Besides significantly enriching the Khitan coffers, the treaty also resulted in stronger political and cultural relationships with the Song Chinese court. In the following decades the Liao court made use of Chinese advisers and Song administrative techniques, and also adopted Buddhism, though not with the same enthusiasm as did other later empires of nomadic origin, such as the Mongols. The Liao dynasty also differed from most of China's other non-Chinese empires in that they kept an interest in preserving their own Khitan cultural heritage. While the Liao government incorporated a number of aspects of Song court culture and political bureaucracy, the emperor and his court retained Khitan rites, rituals, foods, clothing and language. They even went so far as to devise their own writing system for their spoken language. This is in stark contrast with other nomadic empires that came to rule in China, which tended to adopt the Chinese language and cultural practices often at the expense of their own.
One element the Khitan adopted from the Chinese (or perhaps this too was preserved from their own culture) was a notion of ethnic superiority to the other nomadic peoples which they conquered and governed. These people were basically considered to be on the same social level as slaves and other beasts of burden, while the sedentary farmers of Chinese and other ethnic origin were treated only marginally better, after the Khitan forcibly removed them from the former Chinese provinces to Inner Mongolia. The Liao dynasty became ruthlessly exploitive of these various groups, and responded with extreme brutality to the uprisings which occurred with growing frequency towards the end of their dynastic reign. One group, the Jurchen, known to the Song dynasty as the Nuzhen, were one of the first of the various nomadic peoples to be conquered by the Khitan in the tenth century, and was one of the most strongly oppressed. Song records describe the capture of Jurchen women for the purpose of forced prostitution, catering to Khitan nobility. These kidnappings sometimes even included the wives of Jurchen aristocrats.4 The Jurchens eventually became so enraged that, with the help of the Song military, they successfully rose up against the Liao dynasty in the early twelvth century. By 1115 they had establish a new successive rule known as the Chin dynasty (1115-1234 CE), which controlled a large area former governed by the Khitan. After a decade of warfare, the Liao dynasty was finally crushed in 1125. The Khitan people scattered, and were eventually absorbed into the Jurchen populace.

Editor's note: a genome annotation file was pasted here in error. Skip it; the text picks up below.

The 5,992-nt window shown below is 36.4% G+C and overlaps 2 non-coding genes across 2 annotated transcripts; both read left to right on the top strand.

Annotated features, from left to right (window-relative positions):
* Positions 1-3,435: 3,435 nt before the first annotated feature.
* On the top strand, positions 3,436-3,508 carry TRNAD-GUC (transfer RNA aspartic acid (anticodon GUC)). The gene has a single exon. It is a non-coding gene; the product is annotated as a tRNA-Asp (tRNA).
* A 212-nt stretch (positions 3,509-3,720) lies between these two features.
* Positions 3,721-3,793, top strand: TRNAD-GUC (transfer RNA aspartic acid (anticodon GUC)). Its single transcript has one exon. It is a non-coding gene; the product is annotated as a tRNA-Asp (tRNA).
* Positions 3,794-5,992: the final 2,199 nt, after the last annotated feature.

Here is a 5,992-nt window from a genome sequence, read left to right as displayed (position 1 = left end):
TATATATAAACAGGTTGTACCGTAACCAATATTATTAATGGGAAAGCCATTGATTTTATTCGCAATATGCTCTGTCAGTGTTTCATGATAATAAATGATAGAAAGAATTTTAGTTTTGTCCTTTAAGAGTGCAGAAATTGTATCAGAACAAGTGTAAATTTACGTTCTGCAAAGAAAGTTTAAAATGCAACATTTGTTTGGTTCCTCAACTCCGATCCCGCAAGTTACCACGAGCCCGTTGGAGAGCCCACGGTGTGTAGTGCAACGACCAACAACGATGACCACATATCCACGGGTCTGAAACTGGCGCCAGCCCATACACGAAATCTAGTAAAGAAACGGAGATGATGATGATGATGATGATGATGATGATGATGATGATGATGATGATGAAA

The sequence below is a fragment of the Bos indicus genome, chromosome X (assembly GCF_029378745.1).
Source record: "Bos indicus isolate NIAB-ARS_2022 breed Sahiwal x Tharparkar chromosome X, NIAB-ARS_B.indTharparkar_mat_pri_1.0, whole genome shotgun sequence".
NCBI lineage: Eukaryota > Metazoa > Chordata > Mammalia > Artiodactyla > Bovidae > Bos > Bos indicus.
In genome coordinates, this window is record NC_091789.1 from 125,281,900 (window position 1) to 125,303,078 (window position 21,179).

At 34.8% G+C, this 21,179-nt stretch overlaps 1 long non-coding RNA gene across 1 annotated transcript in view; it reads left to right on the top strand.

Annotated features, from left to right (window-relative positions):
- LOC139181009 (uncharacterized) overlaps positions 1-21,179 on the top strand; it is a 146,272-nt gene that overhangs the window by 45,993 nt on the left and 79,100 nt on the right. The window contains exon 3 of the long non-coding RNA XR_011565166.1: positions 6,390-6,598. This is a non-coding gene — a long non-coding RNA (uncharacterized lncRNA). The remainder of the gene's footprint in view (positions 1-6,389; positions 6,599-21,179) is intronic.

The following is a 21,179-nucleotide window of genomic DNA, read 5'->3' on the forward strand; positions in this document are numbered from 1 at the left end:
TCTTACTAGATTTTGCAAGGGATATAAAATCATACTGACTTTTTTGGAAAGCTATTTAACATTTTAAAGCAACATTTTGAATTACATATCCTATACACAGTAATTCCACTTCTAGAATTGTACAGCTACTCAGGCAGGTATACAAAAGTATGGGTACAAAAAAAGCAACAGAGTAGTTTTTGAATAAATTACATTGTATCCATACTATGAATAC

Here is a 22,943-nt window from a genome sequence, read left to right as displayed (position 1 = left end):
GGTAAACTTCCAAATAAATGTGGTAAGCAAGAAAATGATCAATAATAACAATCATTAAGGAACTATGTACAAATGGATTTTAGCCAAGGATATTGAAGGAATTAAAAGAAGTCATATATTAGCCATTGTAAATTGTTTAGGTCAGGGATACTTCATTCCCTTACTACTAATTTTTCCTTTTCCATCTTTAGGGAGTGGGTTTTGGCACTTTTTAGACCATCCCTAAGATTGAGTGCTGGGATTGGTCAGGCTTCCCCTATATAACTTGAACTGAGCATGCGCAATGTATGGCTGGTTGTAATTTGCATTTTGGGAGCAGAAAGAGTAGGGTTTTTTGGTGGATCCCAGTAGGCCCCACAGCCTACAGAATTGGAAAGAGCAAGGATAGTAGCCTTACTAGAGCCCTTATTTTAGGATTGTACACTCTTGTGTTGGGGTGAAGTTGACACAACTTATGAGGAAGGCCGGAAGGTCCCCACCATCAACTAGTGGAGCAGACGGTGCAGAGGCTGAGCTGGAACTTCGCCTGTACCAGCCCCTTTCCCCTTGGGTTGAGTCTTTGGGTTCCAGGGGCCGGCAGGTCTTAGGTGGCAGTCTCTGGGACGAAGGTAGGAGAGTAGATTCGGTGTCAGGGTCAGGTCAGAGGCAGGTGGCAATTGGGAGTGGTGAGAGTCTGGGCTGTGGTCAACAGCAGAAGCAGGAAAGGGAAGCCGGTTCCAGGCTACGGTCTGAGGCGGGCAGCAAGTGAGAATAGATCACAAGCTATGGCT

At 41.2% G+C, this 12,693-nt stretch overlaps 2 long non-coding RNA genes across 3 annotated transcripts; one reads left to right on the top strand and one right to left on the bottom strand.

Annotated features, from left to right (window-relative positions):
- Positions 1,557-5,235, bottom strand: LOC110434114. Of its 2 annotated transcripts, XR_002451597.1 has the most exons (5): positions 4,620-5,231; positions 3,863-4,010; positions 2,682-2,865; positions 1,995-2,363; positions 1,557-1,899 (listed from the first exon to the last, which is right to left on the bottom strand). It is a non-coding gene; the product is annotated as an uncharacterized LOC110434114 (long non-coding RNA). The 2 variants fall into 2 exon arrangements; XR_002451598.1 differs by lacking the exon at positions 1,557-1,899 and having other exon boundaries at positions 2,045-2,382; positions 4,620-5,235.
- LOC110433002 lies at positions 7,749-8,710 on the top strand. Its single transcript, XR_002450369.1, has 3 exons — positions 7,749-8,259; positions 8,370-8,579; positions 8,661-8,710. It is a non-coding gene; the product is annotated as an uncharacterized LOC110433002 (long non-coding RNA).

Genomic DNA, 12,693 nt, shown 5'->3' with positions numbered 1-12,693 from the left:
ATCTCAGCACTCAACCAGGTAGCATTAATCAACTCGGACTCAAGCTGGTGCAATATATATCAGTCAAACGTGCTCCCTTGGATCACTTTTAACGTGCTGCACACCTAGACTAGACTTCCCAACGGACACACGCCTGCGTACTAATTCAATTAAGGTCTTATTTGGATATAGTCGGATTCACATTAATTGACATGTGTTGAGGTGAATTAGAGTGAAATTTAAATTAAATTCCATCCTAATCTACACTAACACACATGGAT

(1) This entire section on the Khitan relies heavily on information published in Adam T. Kessler, Empires Beyond the Great Wall: The Heritage of Genghis Khan (Los Angeles: Natural History Museum of Los Angeles County, 1993), pp. 89-118.
(2) Kessler, pp. 89-91.
(4) Ibid, p. 117.